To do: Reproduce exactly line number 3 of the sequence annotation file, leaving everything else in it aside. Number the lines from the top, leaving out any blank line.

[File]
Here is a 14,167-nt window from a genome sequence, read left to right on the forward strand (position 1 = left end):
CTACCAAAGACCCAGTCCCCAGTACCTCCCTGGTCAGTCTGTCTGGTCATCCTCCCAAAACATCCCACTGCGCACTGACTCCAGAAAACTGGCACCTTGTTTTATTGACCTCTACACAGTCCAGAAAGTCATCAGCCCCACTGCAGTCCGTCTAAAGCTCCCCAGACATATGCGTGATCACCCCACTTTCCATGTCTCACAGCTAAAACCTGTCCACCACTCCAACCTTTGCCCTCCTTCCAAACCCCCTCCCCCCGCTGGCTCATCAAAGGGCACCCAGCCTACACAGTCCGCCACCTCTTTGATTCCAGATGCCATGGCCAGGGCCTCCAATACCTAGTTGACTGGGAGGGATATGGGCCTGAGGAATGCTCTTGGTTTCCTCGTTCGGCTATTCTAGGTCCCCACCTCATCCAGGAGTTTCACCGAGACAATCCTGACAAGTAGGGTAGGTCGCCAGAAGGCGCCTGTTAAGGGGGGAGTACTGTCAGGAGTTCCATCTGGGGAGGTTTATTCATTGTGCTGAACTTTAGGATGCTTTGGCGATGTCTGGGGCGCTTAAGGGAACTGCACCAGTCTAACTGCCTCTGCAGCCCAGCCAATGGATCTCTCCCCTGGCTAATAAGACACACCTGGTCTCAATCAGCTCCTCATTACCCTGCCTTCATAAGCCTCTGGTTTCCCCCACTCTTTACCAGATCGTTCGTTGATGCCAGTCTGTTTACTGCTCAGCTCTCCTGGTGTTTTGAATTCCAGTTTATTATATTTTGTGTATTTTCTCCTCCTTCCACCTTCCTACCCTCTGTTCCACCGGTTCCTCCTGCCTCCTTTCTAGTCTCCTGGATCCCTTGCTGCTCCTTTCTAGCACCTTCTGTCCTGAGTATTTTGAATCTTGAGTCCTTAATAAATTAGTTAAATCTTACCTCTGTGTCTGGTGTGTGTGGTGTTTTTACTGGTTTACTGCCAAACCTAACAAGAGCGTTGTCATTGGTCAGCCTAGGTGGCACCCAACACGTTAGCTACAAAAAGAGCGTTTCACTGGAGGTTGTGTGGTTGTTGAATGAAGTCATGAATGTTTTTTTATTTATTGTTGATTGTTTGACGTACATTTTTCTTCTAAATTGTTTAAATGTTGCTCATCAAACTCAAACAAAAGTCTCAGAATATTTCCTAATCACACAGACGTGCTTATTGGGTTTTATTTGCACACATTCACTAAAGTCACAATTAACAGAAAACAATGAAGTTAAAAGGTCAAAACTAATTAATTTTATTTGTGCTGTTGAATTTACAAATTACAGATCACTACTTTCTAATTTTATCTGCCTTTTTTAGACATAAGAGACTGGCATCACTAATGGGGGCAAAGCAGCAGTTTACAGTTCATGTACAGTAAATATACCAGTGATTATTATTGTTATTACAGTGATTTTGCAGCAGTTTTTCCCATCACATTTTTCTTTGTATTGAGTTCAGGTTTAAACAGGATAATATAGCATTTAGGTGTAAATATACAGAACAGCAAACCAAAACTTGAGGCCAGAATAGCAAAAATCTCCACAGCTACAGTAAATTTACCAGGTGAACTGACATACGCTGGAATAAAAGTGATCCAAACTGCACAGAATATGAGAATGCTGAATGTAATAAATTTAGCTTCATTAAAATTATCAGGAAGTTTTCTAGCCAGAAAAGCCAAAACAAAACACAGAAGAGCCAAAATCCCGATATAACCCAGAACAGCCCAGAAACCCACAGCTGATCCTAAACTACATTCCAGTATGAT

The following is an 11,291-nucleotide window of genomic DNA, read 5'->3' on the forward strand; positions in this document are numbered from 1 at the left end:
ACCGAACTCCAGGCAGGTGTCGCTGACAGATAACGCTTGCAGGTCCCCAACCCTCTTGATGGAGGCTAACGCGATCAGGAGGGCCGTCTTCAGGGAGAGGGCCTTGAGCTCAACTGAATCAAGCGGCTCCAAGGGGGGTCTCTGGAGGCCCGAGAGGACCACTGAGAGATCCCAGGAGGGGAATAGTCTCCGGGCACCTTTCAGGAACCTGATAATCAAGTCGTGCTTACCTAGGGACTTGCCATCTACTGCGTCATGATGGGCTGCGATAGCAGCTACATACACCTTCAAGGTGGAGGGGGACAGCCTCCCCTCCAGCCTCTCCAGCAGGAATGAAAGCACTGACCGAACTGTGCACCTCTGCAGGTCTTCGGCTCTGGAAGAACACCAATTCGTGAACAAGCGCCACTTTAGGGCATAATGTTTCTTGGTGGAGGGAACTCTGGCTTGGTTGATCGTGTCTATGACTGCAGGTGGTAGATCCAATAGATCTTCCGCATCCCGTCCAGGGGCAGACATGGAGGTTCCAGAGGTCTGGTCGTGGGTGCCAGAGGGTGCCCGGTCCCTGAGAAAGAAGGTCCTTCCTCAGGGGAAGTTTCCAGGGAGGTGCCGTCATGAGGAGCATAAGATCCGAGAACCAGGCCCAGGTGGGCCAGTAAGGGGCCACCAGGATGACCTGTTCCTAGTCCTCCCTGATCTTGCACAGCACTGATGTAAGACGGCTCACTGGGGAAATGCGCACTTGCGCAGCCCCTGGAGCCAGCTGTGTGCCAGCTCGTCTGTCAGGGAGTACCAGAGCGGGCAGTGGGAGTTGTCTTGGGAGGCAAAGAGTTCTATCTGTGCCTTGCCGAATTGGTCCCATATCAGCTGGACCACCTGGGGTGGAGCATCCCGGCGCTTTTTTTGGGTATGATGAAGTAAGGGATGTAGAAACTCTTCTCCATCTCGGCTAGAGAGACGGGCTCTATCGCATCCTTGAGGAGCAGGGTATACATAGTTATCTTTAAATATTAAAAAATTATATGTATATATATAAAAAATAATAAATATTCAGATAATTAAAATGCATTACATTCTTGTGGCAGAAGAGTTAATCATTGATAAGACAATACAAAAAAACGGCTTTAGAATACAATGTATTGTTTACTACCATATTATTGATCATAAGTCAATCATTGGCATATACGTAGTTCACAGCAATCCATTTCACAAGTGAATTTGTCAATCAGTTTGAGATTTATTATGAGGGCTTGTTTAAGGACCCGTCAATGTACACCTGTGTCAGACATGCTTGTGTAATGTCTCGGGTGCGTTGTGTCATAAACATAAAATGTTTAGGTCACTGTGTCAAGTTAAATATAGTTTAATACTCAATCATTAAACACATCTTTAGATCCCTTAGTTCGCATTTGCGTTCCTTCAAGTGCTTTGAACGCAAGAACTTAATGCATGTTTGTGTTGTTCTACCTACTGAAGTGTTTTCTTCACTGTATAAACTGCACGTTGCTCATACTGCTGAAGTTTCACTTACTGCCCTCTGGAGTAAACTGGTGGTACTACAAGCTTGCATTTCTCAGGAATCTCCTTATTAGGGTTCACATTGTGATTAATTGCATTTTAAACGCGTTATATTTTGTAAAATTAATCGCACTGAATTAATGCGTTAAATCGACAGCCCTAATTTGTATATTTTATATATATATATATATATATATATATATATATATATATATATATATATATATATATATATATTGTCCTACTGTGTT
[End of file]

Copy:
The following is an 11,291-nucleotide window of genomic DNA, read 5'->3' on the forward strand; positions in this document are numbered from 1 at the left end: